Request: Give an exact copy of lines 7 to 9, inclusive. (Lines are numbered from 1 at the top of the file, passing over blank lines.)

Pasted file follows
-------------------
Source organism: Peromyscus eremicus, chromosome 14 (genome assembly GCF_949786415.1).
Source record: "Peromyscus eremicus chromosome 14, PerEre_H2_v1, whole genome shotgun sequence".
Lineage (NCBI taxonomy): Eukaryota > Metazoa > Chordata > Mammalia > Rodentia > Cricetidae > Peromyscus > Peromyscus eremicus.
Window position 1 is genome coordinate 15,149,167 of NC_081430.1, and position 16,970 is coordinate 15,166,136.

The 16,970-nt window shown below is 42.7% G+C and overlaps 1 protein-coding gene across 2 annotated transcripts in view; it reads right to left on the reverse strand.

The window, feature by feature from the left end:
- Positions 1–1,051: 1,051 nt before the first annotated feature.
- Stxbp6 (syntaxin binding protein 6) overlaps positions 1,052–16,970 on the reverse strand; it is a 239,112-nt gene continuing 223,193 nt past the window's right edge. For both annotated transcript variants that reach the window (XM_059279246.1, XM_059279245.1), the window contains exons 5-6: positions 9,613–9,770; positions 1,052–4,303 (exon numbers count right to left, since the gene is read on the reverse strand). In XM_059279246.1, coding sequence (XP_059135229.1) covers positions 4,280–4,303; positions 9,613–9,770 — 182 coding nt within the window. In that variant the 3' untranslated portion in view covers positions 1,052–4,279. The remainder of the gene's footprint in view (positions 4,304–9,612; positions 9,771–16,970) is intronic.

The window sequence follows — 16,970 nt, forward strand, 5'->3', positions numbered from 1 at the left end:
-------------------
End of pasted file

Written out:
- Positions 1–1,051: 1,051 nt before the first annotated feature.
- Stxbp6 (syntaxin binding protein 6) overlaps positions 1,052–16,970 on the reverse strand; it is a 239,112-nt gene continuing 223,193 nt past the window's right edge. For both annotated transcript variants that reach the window (XM_059279246.1, XM_059279245.1), the window contains exons 5-6: positions 9,613–9,770; positions 1,052–4,303 (exon numbers count right to left, since the gene is read on the reverse strand). In XM_059279246.1, coding sequence (XP_059135229.1) covers positions 4,280–4,303; positions 9,613–9,770 — 182 coding nt within the window. In that variant the 3' untranslated portion in view covers positions 1,052–4,279. The remainder of the gene's footprint in view (positions 4,304–9,612; positions 9,771–16,970) is intronic.

The window sequence follows — 16,970 nt, forward strand, 5'->3', positions numbered from 1 at the left end: